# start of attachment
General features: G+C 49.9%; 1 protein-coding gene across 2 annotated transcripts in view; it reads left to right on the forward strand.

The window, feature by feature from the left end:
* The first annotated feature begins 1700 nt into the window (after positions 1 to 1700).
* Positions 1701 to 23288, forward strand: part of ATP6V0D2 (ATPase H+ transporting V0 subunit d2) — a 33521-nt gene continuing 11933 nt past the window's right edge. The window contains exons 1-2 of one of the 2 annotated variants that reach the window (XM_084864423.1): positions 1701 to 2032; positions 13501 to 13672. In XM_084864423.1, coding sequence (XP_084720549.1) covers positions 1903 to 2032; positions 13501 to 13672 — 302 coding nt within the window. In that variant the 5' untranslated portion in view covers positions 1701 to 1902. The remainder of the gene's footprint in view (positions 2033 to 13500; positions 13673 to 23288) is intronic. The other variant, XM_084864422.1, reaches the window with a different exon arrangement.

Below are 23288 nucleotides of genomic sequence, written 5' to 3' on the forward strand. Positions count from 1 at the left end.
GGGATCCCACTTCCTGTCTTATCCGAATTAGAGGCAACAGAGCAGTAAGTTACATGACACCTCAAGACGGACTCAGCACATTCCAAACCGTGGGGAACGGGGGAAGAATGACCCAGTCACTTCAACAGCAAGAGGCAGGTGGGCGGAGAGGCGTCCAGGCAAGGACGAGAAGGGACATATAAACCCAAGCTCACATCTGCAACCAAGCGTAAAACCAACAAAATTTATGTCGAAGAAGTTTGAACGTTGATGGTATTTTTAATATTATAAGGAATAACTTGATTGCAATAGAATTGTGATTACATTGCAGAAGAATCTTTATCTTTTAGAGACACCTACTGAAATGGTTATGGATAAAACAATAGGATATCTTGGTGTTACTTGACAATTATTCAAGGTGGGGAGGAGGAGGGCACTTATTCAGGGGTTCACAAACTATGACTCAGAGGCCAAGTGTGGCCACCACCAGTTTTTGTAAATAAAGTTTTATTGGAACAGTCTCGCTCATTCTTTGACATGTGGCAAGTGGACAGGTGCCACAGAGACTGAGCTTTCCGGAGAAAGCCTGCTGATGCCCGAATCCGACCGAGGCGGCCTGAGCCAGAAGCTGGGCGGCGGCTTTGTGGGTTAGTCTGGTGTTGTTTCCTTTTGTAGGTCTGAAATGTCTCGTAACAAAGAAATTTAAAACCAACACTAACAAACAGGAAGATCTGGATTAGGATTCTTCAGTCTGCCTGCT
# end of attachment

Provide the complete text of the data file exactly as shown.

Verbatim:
General features: G+C 49.9%; 1 protein-coding gene across 2 annotated transcripts in view; it reads left to right on the forward strand.

The window, feature by feature from the left end:
* The first annotated feature begins 1700 nt into the window (after positions 1 to 1700).
* Positions 1701 to 23288, forward strand: part of ATP6V0D2 (ATPase H+ transporting V0 subunit d2) — a 33521-nt gene continuing 11933 nt past the window's right edge. The window contains exons 1-2 of one of the 2 annotated variants that reach the window (XM_084864423.1): positions 1701 to 2032; positions 13501 to 13672. In XM_084864423.1, coding sequence (XP_084720549.1) covers positions 1903 to 2032; positions 13501 to 13672 — 302 coding nt within the window. In that variant the 5' untranslated portion in view covers positions 1701 to 1902. The remainder of the gene's footprint in view (positions 2033 to 13500; positions 13673 to 23288) is intronic. The other variant, XM_084864422.1, reaches the window with a different exon arrangement.

Below are 23288 nucleotides of genomic sequence, written 5' to 3' on the forward strand. Positions count from 1 at the left end.
GGGATCCCACTTCCTGTCTTATCCGAATTAGAGGCAACAGAGCAGTAAGTTACATGACACCTCAAGACGGACTCAGCACATTCCAAACCGTGGGGAACGGGGGAAGAATGACCCAGTCACTTCAACAGCAAGAGGCAGGTGGGCGGAGAGGCGTCCAGGCAAGGACGAGAAGGGACATATAAACCCAAGCTCACATCTGCAACCAAGCGTAAAACCAACAAAATTTATGTCGAAGAAGTTTGAACGTTGATGGTATTTTTAATATTATAAGGAATAACTTGATTGCAATAGAATTGTGATTACATTGCAGAAGAATCTTTATCTTTTAGAGACACCTACTGAAATGGTTATGGATAAAACAATAGGATATCTTGGTGTTACTTGACAATTATTCAAGGTGGGGAGGAGGAGGGCACTTATTCAGGGGTTCACAAACTATGACTCAGAGGCCAAGTGTGGCCACCACCAGTTTTTGTAAATAAAGTTTTATTGGAACAGTCTCGCTCATTCTTTGACATGTGGCAAGTGGACAGGTGCCACAGAGACTGAGCTTTCCGGAGAAAGCCTGCTGATGCCCGAATCCGACCGAGGCGGCCTGAGCCAGAAGCTGGGCGGCGGCTTTGTGGGTTAGTCTGGTGTTGTTTCCTTTTGTAGGTCTGAAATGTCTCGTAACAAAGAAATTTAAAACCAACACTAACAAACAGGAAGATCTGGATTAGGATTCTTCAGTCTGCCTGCT